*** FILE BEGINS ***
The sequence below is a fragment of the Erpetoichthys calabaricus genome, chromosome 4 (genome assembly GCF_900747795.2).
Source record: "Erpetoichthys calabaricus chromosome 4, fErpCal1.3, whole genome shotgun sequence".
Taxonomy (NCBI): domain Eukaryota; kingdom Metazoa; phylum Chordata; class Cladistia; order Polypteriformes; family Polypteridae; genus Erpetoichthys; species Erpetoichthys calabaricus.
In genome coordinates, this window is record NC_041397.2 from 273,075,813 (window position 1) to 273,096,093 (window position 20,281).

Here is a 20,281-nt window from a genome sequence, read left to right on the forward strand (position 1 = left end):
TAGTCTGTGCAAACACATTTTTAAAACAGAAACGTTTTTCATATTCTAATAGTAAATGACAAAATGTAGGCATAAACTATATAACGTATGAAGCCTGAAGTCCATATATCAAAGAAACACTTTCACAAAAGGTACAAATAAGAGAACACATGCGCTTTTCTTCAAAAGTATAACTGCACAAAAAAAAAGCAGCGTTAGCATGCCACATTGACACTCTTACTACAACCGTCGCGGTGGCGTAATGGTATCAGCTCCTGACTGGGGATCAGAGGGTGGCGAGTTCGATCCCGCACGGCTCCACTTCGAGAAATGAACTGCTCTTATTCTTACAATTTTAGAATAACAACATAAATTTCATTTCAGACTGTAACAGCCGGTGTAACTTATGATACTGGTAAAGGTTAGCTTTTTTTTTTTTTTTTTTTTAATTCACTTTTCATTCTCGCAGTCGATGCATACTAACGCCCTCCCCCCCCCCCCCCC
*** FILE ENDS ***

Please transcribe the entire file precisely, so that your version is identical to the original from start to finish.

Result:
The sequence below is a fragment of the Erpetoichthys calabaricus genome, chromosome 4 (genome assembly GCF_900747795.2).
Source record: "Erpetoichthys calabaricus chromosome 4, fErpCal1.3, whole genome shotgun sequence".
Taxonomy (NCBI): domain Eukaryota; kingdom Metazoa; phylum Chordata; class Cladistia; order Polypteriformes; family Polypteridae; genus Erpetoichthys; species Erpetoichthys calabaricus.
In genome coordinates, this window is record NC_041397.2 from 273,075,813 (window position 1) to 273,096,093 (window position 20,281).

Here is a 20,281-nt window from a genome sequence, read left to right on the forward strand (position 1 = left end):
TAGTCTGTGCAAACACATTTTTAAAACAGAAACGTTTTTCATATTCTAATAGTAAATGACAAAATGTAGGCATAAACTATATAACGTATGAAGCCTGAAGTCCATATATCAAAGAAACACTTTCACAAAAGGTACAAATAAGAGAACACATGCGCTTTTCTTCAAAAGTATAACTGCACAAAAAAAAAGCAGCGTTAGCATGCCACATTGACACTCTTACTACAACCGTCGCGGTGGCGTAATGGTATCAGCTCCTGACTGGGGATCAGAGGGTGGCGAGTTCGATCCCGCACGGCTCCACTTCGAGAAATGAACTGCTCTTATTCTTACAATTTTAGAATAACAACATAAATTTCATTTCAGACTGTAACAGCCGGTGTAACTTATGATACTGGTAAAGGTTAGCTTTTTTTTTTTTTTTTTTTTAATTCACTTTTCATTCTCGCAGTCGATGCATACTAACGCCCTCCCCCCCCCCCCCCC